The dismay among sector figures at the apparent lack of experience in the sector of the Charity Commission’s new board members reminded me of a conference for charities I attended a while ago, which had been organised by a service sector business. The headline speaker was a well-known corporate television presenter who had been brought in to add some stardust and offer his wisdom. We sat attentively, prepared to be enlightened.
He was dire. He had two key messages, imparted with the air of a man descending from on high to share priceless knowledge: we needed to “be professional” and “have clear objectives”.
Granted, this was before the safeguarding scandals in overseas aid, but our speaker was no seer or sage. He was simply talking down to us. We were too polite to take issue with being horribly patronised, so we clapped briefly and wished him well on his way.
There is a hierarchy of worship when it comes to talks. The corporate sector listens to anyone from the sporting world, the charity sector listens to anyone from the corporate sector and no one listens to the public sector. Yet we all have valuable insights to share.
We see this false hierarchy even in people who have been in our sector for a while. I recently interviewed a candidate who had moved some years ago from a big company to a charity, yet still referred to the corporate sector as “the real world”. Thank you. Next.
The charity sector has its share of incompetence and scandal, but show me a sector that doesn’t. Business, sport, politics, healthcare, the church: you can see all of human nature there.
We also see false hierarchies on charity boards. In my experience of a range of charities, the only trustees who are inclined to make snap judgements and lecture the staff are men of around retirement age from moderately successful corporate backgrounds. They assume they know best and must sort out these bumbling charities. There should be a term for businessmen who lecture good causes: I’m voting for “bizplaining”.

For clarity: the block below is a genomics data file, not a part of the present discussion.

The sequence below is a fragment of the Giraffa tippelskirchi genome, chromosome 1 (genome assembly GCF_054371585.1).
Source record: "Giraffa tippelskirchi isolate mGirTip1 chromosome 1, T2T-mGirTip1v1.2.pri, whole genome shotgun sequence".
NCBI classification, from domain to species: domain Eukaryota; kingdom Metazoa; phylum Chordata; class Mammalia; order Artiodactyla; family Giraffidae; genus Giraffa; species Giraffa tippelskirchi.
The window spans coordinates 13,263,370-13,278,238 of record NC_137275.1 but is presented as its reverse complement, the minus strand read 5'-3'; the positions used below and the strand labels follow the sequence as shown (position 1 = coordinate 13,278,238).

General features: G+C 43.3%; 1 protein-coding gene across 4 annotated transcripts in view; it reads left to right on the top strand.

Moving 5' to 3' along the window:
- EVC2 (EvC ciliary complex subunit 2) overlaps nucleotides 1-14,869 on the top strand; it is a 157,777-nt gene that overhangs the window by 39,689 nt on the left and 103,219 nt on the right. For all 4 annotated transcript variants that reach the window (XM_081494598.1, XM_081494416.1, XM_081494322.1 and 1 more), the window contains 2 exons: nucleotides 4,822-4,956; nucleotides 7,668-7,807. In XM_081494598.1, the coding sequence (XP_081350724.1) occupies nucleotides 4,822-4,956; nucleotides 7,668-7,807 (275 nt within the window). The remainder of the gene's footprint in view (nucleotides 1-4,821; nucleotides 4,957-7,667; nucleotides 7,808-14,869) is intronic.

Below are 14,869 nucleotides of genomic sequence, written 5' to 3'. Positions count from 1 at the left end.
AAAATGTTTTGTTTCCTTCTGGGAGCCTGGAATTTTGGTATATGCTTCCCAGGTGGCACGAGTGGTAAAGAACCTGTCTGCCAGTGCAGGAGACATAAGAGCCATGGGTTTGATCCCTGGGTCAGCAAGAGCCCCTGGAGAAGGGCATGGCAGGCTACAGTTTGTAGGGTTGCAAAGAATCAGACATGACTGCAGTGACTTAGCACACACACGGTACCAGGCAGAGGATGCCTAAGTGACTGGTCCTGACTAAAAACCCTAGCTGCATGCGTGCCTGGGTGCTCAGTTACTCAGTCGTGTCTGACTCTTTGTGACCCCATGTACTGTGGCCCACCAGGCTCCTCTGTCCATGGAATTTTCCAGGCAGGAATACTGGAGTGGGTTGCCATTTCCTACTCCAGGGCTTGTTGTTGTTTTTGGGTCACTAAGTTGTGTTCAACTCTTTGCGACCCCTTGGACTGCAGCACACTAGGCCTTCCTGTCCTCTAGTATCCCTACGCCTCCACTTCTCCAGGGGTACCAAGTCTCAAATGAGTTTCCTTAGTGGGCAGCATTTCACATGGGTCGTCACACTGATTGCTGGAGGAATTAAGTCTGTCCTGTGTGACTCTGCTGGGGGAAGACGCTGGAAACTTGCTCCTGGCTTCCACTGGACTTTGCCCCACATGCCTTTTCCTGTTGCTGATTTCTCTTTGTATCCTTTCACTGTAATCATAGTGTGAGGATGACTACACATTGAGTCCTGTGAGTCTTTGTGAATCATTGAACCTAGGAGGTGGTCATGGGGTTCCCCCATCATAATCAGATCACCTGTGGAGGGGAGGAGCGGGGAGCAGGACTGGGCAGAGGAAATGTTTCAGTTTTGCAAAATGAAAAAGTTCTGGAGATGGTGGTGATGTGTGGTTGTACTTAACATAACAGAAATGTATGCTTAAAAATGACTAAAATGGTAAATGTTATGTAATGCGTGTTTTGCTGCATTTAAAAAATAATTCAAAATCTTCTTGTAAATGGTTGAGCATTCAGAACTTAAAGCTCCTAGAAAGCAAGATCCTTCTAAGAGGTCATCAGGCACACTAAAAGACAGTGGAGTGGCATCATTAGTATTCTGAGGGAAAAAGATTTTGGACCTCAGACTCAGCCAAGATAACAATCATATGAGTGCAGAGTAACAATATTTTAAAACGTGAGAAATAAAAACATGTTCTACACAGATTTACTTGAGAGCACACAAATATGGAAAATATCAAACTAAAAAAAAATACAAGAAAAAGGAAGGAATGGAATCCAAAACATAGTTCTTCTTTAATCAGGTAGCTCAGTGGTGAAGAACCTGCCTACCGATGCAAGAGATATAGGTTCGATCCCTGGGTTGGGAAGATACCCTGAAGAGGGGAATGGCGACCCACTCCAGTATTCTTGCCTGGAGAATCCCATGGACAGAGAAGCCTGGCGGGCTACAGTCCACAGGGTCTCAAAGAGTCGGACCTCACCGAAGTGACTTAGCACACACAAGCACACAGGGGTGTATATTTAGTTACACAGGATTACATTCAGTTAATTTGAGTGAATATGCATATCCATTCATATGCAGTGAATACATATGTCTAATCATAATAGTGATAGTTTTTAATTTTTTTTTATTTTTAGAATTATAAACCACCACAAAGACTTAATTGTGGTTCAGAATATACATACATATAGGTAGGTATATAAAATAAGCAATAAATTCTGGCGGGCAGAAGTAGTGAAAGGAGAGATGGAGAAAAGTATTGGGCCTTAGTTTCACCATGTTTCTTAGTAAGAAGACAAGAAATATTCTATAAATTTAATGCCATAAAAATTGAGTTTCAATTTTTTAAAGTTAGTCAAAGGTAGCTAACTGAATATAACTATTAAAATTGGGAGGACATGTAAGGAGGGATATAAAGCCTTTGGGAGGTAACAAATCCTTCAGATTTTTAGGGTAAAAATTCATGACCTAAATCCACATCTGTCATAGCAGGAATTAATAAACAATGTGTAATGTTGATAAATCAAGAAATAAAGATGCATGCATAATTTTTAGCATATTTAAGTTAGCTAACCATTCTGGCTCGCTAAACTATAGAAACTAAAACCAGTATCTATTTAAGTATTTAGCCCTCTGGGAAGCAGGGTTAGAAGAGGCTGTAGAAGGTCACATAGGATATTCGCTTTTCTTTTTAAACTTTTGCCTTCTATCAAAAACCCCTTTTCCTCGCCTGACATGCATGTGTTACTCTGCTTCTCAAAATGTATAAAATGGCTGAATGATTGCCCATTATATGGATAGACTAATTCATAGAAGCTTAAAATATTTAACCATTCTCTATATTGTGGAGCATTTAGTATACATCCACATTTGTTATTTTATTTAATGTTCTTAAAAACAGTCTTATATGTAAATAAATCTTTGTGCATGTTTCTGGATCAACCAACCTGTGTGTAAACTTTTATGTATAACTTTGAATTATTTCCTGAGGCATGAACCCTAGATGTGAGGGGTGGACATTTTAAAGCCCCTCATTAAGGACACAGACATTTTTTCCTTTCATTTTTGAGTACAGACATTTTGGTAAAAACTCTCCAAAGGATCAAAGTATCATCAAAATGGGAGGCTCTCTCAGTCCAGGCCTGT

Bizplainers who think we don’t know what we’re doing should go down to the local youth club, food bank, drug rehabilitation centre or palliative care provider. If they just watched and listened, they would find innovation, dynamism, impact, and even professionalism and clear objectives.
I recently attended a talk at a business forum at which the speaker suggested workplace stress wasn’t all that bad because, as he put it, “at the end of the day, has anybody died?” I refrained from pointing out that I worked for a children’s hospice.
But here are a few questions for bizplainers. How would you respond when a child in your care is old enough to know that they are dying and understands all that they are about to lose? Or when a parent is falling apart and you can’t give them more respite breaks? Or when you are trying to comfort bereaved relatives? Or if you are trying to raise money for essential services when people say no without hearing you out? Could you cope with all that and yet know that your charity depends on you keeping your strategic focus?
Direct experience is hard earned. We can do without being patronised into the bargain.
Martin Edwards is chief executive of Julia’s House, which runs children's hospices in Wiltshire and Dorset